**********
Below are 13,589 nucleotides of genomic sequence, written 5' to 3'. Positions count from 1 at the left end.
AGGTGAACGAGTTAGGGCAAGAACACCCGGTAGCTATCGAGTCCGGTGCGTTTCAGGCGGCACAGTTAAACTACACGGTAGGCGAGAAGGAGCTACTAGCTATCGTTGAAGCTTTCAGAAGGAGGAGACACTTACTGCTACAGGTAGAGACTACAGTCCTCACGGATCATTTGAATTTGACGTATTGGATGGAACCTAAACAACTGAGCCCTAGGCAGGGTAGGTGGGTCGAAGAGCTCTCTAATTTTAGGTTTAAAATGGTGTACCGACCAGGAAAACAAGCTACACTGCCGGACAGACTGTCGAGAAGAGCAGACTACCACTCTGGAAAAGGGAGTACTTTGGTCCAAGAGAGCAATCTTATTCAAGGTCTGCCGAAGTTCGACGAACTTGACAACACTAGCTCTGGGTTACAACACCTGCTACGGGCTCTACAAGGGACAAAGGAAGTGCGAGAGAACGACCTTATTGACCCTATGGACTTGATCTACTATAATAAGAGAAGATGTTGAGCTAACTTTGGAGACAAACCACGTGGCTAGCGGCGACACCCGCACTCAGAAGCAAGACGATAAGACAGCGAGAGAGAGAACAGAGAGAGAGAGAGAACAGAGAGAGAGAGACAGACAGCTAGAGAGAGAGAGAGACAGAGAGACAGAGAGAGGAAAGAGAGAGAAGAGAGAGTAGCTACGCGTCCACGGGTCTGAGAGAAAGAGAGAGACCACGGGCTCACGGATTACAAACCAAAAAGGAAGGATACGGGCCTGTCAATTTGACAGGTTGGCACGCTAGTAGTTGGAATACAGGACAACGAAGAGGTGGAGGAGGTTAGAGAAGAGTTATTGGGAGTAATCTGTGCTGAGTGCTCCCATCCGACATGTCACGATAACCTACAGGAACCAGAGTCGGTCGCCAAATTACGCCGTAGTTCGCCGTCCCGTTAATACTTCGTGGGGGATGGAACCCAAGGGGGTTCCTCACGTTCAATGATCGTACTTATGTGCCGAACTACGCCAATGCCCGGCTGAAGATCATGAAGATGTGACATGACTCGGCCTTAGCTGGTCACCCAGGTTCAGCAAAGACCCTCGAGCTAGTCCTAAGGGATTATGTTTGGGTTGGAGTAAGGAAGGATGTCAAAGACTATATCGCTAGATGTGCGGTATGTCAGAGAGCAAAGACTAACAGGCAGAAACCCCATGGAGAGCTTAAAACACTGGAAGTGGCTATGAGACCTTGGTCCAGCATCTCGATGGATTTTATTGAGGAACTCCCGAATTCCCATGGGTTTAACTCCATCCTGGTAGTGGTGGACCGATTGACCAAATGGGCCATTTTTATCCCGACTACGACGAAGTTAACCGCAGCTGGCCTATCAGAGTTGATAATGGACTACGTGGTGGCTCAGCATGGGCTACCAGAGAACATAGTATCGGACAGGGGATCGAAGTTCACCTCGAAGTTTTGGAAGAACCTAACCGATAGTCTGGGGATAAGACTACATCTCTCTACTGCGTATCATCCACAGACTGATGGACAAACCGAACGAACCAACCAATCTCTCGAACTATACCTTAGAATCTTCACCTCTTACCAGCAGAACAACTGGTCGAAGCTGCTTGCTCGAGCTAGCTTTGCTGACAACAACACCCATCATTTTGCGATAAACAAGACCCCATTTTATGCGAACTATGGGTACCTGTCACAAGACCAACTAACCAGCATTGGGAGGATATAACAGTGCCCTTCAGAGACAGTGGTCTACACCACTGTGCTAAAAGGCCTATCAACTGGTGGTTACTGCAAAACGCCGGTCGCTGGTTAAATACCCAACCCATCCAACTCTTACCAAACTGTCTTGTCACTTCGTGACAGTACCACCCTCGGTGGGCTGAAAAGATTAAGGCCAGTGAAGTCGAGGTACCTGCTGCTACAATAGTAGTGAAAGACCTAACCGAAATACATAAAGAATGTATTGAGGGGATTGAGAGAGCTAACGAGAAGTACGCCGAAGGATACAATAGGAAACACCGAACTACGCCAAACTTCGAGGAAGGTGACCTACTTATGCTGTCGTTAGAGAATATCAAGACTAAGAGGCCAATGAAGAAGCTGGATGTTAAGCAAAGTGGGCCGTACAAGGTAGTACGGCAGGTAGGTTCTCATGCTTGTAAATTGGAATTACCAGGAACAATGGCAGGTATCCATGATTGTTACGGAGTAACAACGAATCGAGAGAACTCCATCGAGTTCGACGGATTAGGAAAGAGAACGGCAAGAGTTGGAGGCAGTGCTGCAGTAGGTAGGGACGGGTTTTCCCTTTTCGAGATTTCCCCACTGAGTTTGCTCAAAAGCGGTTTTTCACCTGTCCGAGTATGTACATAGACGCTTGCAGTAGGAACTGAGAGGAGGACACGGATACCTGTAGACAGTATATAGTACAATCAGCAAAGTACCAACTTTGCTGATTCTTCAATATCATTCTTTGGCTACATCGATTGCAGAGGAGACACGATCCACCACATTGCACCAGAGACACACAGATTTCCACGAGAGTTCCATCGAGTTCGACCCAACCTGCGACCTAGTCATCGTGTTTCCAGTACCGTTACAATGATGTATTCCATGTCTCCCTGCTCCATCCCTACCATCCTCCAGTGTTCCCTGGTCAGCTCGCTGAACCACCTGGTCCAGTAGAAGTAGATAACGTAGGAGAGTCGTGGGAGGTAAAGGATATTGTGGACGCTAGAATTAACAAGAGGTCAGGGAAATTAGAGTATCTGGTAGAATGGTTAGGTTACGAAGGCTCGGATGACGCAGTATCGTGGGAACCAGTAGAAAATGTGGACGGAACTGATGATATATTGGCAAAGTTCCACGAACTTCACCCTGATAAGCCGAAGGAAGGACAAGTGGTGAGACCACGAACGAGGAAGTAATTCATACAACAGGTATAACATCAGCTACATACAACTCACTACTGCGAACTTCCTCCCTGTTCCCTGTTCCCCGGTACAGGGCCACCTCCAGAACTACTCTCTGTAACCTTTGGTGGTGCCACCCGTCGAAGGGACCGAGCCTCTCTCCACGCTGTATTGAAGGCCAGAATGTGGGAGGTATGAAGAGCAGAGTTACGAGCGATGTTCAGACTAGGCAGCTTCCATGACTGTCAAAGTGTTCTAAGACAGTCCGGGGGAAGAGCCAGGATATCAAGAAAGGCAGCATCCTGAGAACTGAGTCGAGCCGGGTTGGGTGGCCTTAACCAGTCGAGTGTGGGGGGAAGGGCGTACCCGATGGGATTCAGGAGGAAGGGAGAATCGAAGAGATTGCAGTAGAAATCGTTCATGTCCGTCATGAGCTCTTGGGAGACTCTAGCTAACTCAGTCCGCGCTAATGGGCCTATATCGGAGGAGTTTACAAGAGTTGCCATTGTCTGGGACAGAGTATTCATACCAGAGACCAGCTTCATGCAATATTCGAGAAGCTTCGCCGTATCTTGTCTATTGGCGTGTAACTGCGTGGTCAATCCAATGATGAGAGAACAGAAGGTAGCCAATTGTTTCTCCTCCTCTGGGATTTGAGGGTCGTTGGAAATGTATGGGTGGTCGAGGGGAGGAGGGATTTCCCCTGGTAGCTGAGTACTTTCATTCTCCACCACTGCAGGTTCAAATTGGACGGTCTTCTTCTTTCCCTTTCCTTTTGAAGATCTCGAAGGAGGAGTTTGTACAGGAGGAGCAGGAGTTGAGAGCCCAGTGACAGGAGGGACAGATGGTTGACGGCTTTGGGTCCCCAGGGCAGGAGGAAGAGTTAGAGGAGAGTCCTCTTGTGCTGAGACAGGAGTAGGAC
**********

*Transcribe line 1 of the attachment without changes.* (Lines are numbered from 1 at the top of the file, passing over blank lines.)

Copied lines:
Below are 13,589 nucleotides of genomic sequence, written 5' to 3'. Positions count from 1 at the left end.